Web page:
I must admit that Type40’s first adventure The Mummy of Pemberley Grange left me feeling somewhat ambivalent. On the one hand, I am still a bit sore about paying $9 for the privilege of receiving some hand-outs and an adventure that boiled down to ‘the group are invited to a party and get attacked by a mummy’. On the other hand, my group enjoyed playing the adventure and the lack of detail provided in the PDF did encourage me to write my own stuff albeit within a set of structures provided by the adventure.
I have spent a few weeks trying to resolve my feelings of ambivalence and the closest I have come is the realisation that adventures do not need to read well in order to be useful. I can already think of about a dozen different ways in which to unpack and explore this idea but I’ll just leave it sitting there for now and return to it at another point. In the meantime, I have decided to give Type40 another try and see if some pretty hand-outs and a decent set of writing cues do actually result in better gaming experiences for my group.
Also retailing for $9, One Less Grave is another ‘adventure seed’ comprising a set of beautifully designed handouts, a single encounter, and a set of pre-generated player characters.
The suggested hook is that the characters are a group of poets who have heard that the dead rise on a particular night at a particular church located somewhere in the English countryside. The first hand-out is an ordinance survey map of the church and its surrounding area. The interesting thing about this map is that it is annotated. The text of the adventure never acknowledges the presence of these annotations or why the church winds up containing another set of plans annotated in an identical hand but my group spent about an hour obsessing over the identity of this mysterious annotator before concluding that the whole adventure was some kind of trap laid for them by naughty sex wizard Alastair Crowley.
The adventure itself revolves around the arrival of the undead and the need to solve a riddle in order to survive the encounter. This is a similar plot structure to the one used in The Mummy of Pemberley Grange and, as in the earlier adventure, the solution to the riddle turns out to be enjoyably macabre.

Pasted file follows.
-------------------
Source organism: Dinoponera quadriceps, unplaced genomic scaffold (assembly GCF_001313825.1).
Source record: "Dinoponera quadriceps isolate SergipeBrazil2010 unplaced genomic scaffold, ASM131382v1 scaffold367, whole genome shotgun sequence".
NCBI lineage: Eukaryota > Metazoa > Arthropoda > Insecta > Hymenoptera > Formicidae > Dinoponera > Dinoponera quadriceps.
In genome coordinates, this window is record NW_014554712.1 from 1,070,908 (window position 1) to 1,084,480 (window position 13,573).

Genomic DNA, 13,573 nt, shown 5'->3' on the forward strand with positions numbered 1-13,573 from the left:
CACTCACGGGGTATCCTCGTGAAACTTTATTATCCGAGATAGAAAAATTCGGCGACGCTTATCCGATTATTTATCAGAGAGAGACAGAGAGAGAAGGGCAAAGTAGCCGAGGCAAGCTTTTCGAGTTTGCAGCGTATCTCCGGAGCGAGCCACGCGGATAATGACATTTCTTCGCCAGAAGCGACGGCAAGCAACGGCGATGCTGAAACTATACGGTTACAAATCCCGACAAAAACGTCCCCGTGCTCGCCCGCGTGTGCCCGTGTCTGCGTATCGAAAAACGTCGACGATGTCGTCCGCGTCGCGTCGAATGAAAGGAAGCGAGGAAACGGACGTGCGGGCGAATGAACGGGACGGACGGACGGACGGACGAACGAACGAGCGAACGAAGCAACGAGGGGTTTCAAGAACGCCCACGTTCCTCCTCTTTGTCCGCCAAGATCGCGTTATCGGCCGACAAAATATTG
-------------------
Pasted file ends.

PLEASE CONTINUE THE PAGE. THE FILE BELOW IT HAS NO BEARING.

The riddle at the heart of the adventure is one of those things that play better than they read. As a GM, I was a bit nervous about the entire adventure hinging on the group decoding a set of paintings as my experience with these kinds of riddles is that any given group is just as likely to leap straight to the correct conclusion as they are to spend three hours banging their heads against the wall. There’s really no telling how your group is likely to react to the riddle but the nature of the riddle is weird and macabre enough that even clever groups will wind up having fun as they try to work out how to implement the solution to their problem.
One improvement on The Mummy of Pemberley Grange is that the encounter with the undead is both vividly described and grounded in a specific set of rules. It’s not just a generic horde of zombies, it’s a group of undead who look and behave a certain way in pursuit of a very specific agenda. It works really well.
As with The Mummy of Pemberley Grange, One Less Grave is really nothing more than a single encounter. This means that you can either run the adventure straight off the PDF with the characters turning up at the church or do a little more work to flesh out either the surrounding area or the path leading the group to the church. For example, my group are currently being dragged through a mystical initiation process requiring them to survive a series of encounters and collect some mystical objects. I placed the church near a village in the Chilterns and when the group went off to do their research, they found two newspaper stories: One about how the village had suffered absolutely no casualties during World War I, and another about how incredibly long-lived the local villagers were turning out to be. When the group arrived in town, they checked into a local hotel run by an Irish Republican who had moved to the mainland in search of work and had stumbled into running the pub only to be embraced by the entire community. The idea being that life in the village would remain idyllic and free from sin as long as a stream of outsiders continued to pay the cost. I then talked about how the church was immaculately kept but utterly devoid of parishioners. You might want to do something different but I find that providing a bit of back story served to make encounters feel a bit more meaningful. Which is more unsettling? Being in a church when a load of undead turn up, or being in a church when a load of undead turn up because the local villagers might be unwittingly using human sacrifice to give themselves better lives?
One Less Grave feels like both an objective and a subjective improvement on The Mummy of Pemberley Grange: It is objectively better as the quality of the handouts has improved, the encounter is better designed, and the text is more evocative. It is subjectively better as I approached the PDF expecting a set of writing cues. The PDF’s lack of specificity allowed me not only to localise the setting of the adventure, but also to add various elements I knew would appeal to the interests of my players.
I really enjoyed working with this PDF and I know my players did too but $9 for a set of handouts and a few writing cues? Ehhhhhhh… little on the expensive side considering that most independently published D&D-compatible adventures sell at around the $5 mark and you will not get more than a single night’s play out of this adventure.